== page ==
Voting In The States

The More You Know

Voter Registration: Requirements

  • Requirements
  • To register to vote in North Carolina you must:

    • be a citizen of the United States
    • be a resident of North Carolina and the county in which you live for at least 30 days prior to the election
    • be 18 years of age by the day of the election
    • have your rights of citizenship restored if you have been convicted of a felony
    • not be registered or vote in any other county or state
    • You must show ID to vote
  • Steps In Voting

    1.Check your eligibility. It's important to make sure that you're eligible to vote before you begin the registration process.

    2.Register online if you can. As of June 2014, 20 states allow residents to register to vote online.

    3.Mail in your National Mail Voter Registration form . If your state does not allow you to register online, or if you'd just prefer to fill out a form, you can fill out the National Mail Voter Registration form in almost every state.

    4.Register in person at designated locations in your state. If you're unable to register online or if you'd just prefer to do it in person, you can also register in person at the following public facilities.

    5.Check your state's deadline before the election. Most states have a deadline for voter registrations, sometime between two and four weeks before the election.

    6.Fill out the Federal Postcard Application (FPCA) to vote absentee. If you're active-duty military or are overseas for other reasons during the election and you're not yet registered, you can still register to vote by filling out the FPCA form and requesting an absentee ballot.

    7.Wait to receive your voter's card in the mail. You should receive a voter's card in the mail shortly after you send your paperwork or submit the online application.

    8.Consider registering with a national political party or organization. You can register using one of the online services provided by the various political parties to affiliate yourself with their campaigns and learn more about their candidates.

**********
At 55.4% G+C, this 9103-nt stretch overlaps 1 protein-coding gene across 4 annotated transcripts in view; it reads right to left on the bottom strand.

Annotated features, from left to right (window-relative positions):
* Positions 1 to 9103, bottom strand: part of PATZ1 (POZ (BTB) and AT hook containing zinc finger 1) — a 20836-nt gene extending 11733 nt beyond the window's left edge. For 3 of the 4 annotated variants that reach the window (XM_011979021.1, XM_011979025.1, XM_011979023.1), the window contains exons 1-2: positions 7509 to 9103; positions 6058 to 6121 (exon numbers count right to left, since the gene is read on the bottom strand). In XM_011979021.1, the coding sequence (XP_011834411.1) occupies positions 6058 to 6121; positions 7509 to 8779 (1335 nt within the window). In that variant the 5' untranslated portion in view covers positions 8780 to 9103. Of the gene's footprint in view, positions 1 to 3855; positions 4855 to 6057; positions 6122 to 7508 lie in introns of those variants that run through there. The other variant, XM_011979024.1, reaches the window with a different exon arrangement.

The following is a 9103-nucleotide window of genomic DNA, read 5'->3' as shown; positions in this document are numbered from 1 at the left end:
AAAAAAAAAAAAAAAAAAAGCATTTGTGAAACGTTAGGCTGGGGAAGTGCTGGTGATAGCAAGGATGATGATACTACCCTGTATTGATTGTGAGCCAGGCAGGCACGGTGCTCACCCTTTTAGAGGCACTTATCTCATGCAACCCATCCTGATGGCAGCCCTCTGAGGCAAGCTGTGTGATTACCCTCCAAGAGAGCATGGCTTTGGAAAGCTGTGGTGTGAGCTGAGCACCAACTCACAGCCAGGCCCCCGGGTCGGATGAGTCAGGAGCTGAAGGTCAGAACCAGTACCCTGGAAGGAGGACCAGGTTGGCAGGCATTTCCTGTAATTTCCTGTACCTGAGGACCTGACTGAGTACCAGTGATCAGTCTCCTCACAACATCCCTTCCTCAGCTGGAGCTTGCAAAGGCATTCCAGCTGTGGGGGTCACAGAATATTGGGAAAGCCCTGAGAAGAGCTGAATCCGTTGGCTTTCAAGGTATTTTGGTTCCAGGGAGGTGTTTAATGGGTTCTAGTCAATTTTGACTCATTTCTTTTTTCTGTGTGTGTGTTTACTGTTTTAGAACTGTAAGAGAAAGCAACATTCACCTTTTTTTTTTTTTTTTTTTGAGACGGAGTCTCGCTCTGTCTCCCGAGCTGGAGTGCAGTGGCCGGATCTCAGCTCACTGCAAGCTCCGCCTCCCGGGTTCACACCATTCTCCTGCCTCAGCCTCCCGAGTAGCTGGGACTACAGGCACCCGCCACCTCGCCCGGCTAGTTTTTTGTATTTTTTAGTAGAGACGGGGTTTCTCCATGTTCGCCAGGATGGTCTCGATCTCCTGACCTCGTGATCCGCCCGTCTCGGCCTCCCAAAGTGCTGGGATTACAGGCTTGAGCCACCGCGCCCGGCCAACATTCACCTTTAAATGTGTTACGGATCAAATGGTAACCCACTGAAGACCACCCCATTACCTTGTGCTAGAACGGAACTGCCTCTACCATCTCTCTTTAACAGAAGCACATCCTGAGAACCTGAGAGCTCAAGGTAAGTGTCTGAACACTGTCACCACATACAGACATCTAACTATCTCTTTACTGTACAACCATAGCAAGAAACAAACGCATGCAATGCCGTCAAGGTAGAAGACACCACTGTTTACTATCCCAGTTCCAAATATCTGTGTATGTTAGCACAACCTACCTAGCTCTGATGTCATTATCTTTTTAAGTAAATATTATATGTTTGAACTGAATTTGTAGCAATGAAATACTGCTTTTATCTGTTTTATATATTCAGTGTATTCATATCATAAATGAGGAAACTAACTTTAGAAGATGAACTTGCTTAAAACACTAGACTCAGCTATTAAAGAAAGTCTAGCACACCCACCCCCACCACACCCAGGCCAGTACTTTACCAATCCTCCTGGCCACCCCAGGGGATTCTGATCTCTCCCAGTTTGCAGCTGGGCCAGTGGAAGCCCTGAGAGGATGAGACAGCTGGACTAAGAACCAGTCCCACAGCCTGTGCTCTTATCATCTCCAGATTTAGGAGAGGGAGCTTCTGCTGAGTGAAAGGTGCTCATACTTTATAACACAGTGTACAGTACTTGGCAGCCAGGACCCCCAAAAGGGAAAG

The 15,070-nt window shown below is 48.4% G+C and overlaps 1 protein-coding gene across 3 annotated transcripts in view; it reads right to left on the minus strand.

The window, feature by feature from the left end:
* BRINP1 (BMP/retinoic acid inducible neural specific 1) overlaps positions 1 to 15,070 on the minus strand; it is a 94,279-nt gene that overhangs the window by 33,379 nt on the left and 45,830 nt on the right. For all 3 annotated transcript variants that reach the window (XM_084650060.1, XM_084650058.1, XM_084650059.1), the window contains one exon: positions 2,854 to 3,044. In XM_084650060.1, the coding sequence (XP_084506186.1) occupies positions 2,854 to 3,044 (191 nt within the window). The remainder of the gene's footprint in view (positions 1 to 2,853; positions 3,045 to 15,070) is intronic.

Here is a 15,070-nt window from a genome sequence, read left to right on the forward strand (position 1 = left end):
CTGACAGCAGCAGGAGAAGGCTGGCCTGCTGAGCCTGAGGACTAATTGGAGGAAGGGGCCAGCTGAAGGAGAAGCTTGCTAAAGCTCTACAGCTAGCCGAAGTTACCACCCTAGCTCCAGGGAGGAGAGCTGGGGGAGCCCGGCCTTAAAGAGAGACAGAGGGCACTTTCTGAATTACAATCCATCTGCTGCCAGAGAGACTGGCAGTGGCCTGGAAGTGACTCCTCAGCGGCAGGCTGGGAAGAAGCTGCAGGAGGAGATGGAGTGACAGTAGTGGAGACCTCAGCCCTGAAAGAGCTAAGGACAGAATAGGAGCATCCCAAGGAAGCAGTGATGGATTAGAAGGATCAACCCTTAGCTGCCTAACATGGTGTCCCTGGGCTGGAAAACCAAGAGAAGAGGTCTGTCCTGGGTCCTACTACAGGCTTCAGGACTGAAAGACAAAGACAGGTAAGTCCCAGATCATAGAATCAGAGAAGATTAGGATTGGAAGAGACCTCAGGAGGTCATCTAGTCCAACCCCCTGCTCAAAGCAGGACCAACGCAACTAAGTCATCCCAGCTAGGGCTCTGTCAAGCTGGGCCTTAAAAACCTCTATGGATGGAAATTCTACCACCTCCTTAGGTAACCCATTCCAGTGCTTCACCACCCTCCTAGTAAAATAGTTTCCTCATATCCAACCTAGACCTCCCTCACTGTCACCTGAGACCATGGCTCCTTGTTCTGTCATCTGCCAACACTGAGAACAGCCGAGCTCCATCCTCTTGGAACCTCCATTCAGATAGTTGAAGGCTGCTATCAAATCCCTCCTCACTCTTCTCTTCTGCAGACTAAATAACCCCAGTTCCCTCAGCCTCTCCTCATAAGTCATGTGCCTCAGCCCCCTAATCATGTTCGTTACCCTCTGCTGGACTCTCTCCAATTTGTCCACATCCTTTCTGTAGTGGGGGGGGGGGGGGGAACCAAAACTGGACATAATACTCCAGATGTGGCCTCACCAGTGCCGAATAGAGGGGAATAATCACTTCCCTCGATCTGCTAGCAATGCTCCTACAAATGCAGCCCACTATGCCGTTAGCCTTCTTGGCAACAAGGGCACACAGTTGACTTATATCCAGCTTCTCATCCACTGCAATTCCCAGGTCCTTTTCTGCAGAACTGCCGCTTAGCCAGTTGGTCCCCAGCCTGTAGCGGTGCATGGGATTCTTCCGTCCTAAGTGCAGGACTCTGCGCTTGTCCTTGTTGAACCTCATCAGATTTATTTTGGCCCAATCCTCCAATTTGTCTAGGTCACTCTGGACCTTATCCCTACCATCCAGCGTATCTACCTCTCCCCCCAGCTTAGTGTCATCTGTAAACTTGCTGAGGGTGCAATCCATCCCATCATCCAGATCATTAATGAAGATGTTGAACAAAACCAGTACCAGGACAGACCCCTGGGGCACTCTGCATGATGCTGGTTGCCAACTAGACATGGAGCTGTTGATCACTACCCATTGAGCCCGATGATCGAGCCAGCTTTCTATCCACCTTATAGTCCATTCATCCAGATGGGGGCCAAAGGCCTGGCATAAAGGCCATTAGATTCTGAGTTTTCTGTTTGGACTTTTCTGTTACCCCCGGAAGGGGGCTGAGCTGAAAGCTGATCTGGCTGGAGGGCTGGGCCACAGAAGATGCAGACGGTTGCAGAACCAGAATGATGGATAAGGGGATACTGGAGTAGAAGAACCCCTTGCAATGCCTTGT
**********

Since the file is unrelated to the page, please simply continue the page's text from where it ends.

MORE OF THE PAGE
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    Who Votes/Who Doesnt and Why

    Prisoner voting rights are a state issue, so the laws are different from state to state. Some states allow only individuals on probation to vote. Others allow individuals on parole and probation.

    voting rights movement was won in the 1960s to lower the voting age from twenty-one to eighteen. because of the Vietnam war people fighting in the war said if we can go and die for our country we can sure vote for it.

    Straight vs Split Ticket Voting

    Voting a "straight ticket" in an election refers to voting for all of the candidates for a particular party, whereas a "split ticket" refers to when a voters chooses one candidate from one party and in another offices, votes for a candidate from another party. An independent voter is someone who did not declare party affiliation when registering to vote.

    ballot fatigue

    Also called voter fall-off, or roll-off, which refers to a voter completing only the first part of a ballot. The length, complexity, and manner of presentation of the ballot (which depends in part on the voting technology used) may all have some effect on the prevalence of this well-documented phenomenon, and even on the percentage of voters who complete the first ballot item.
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    Voting Timeline